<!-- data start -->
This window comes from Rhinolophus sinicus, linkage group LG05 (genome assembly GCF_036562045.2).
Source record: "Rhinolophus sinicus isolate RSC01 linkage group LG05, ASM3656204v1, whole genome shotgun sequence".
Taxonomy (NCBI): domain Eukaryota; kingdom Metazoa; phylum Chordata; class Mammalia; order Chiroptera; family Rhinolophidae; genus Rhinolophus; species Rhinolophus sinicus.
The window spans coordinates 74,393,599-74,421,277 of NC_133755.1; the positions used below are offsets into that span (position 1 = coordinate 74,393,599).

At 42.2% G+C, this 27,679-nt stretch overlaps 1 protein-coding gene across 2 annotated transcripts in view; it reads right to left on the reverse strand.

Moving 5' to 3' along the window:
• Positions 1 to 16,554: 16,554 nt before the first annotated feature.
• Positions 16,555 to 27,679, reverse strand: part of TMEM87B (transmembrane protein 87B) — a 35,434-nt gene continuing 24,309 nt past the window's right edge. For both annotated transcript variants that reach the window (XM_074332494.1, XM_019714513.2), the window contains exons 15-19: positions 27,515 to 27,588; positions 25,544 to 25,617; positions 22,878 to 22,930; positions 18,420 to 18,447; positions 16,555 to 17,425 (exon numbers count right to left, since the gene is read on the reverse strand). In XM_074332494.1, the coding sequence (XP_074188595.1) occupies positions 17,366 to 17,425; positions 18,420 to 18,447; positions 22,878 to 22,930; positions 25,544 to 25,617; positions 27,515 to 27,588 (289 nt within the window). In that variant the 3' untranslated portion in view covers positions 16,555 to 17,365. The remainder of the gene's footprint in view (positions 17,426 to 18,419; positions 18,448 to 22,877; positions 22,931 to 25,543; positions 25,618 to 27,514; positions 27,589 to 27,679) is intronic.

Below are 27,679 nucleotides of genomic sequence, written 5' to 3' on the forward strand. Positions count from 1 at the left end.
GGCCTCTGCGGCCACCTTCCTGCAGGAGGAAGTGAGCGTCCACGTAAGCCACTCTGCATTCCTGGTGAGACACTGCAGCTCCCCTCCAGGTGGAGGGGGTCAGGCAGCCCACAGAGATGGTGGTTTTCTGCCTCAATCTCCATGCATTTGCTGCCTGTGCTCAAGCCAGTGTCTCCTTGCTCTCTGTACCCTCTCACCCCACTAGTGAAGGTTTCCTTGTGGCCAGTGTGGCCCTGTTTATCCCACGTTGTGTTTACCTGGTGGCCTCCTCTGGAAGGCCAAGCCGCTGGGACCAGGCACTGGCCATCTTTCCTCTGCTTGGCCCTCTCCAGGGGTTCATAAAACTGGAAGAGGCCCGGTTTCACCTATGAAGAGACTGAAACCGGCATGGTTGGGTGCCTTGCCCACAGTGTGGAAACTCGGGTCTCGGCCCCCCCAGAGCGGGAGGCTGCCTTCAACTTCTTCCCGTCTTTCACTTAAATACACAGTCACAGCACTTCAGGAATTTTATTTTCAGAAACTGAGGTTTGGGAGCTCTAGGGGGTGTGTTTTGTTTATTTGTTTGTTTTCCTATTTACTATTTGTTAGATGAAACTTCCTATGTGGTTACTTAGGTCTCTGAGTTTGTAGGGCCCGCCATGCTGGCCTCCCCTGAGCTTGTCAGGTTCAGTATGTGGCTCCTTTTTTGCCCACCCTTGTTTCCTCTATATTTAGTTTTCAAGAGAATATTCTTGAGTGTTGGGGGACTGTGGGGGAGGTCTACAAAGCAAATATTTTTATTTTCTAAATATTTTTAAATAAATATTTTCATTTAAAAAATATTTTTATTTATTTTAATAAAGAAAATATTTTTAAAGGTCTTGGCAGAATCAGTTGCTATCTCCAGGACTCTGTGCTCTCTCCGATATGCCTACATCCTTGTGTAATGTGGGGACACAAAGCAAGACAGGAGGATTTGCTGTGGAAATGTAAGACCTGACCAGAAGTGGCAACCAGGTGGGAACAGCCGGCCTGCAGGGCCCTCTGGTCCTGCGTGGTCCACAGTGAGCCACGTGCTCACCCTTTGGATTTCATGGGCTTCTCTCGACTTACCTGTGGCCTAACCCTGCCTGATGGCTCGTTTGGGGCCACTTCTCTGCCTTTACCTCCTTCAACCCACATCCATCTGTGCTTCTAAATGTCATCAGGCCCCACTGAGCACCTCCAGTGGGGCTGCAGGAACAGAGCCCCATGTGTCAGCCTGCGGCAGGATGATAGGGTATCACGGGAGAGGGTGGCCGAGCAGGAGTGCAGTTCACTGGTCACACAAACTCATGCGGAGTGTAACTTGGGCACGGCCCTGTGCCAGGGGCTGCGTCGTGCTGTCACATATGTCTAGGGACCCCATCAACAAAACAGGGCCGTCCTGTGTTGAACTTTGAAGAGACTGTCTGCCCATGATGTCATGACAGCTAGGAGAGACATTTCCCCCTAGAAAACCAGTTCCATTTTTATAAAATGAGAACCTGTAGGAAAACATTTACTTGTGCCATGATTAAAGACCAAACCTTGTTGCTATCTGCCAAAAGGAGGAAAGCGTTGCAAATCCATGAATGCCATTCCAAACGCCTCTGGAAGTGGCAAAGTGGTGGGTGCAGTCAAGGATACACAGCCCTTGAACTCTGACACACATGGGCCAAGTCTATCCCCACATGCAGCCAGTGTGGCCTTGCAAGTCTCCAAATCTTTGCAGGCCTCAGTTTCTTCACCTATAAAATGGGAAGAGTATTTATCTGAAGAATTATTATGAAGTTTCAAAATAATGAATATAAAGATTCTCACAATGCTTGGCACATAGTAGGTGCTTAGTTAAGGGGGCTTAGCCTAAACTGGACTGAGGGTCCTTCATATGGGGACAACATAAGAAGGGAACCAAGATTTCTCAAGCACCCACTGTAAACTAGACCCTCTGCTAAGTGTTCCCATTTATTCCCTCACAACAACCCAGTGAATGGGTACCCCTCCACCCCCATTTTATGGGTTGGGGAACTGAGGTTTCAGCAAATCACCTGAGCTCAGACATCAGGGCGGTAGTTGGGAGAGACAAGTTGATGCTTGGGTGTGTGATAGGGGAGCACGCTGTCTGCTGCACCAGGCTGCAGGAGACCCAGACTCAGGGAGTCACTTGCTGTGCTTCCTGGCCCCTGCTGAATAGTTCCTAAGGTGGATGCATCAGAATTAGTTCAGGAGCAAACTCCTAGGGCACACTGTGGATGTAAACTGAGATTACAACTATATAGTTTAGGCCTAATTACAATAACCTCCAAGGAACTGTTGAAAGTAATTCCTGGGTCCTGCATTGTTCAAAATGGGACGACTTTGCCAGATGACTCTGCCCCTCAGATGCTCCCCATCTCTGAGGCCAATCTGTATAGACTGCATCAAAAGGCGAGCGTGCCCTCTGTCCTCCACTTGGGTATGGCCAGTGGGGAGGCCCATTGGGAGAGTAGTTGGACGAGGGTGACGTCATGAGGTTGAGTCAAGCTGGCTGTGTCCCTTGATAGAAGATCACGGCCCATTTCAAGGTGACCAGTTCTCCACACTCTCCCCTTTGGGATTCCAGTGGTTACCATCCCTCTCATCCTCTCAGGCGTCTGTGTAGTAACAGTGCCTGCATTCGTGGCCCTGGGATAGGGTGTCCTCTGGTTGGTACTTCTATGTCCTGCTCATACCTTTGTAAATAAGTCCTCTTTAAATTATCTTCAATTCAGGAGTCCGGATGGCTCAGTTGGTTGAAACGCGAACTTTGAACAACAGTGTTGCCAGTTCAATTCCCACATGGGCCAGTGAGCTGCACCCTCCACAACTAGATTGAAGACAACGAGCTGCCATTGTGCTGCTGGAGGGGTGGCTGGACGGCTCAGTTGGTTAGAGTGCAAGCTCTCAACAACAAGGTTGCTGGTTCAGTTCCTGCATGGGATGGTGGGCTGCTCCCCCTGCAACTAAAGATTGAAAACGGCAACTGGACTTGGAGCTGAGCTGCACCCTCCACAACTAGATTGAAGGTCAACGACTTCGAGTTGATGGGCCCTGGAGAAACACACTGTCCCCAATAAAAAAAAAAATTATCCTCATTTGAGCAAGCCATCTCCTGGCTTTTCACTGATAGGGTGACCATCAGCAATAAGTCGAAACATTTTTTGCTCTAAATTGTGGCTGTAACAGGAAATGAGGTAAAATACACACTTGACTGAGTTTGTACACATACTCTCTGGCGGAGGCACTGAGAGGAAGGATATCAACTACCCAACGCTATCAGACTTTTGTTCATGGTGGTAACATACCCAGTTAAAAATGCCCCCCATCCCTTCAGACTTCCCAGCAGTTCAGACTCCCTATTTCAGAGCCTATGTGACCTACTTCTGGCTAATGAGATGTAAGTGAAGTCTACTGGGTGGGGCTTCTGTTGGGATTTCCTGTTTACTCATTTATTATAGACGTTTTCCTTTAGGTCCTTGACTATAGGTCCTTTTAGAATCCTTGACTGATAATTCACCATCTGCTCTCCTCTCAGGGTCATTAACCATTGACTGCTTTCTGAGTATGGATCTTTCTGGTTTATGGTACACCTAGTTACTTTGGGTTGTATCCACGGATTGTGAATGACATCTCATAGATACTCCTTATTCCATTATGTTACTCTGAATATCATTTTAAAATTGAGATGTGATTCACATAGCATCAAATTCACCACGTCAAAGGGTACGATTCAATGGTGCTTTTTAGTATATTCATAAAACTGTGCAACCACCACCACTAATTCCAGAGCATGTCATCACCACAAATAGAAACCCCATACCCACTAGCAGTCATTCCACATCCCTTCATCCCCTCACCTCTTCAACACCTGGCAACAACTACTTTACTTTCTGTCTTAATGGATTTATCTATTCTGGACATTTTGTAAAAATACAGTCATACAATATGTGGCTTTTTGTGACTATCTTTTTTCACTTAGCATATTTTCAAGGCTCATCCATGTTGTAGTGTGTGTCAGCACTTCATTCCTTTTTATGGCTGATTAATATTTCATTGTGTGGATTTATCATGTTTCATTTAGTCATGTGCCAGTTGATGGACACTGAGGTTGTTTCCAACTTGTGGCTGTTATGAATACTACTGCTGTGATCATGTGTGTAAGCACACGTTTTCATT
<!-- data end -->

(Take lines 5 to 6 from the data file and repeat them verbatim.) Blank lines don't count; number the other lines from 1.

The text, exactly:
At 42.2% G+C, this 27,679-nt stretch overlaps 1 protein-coding gene across 2 annotated transcripts in view; it reads right to left on the reverse strand.

Moving 5' to 3' along the window: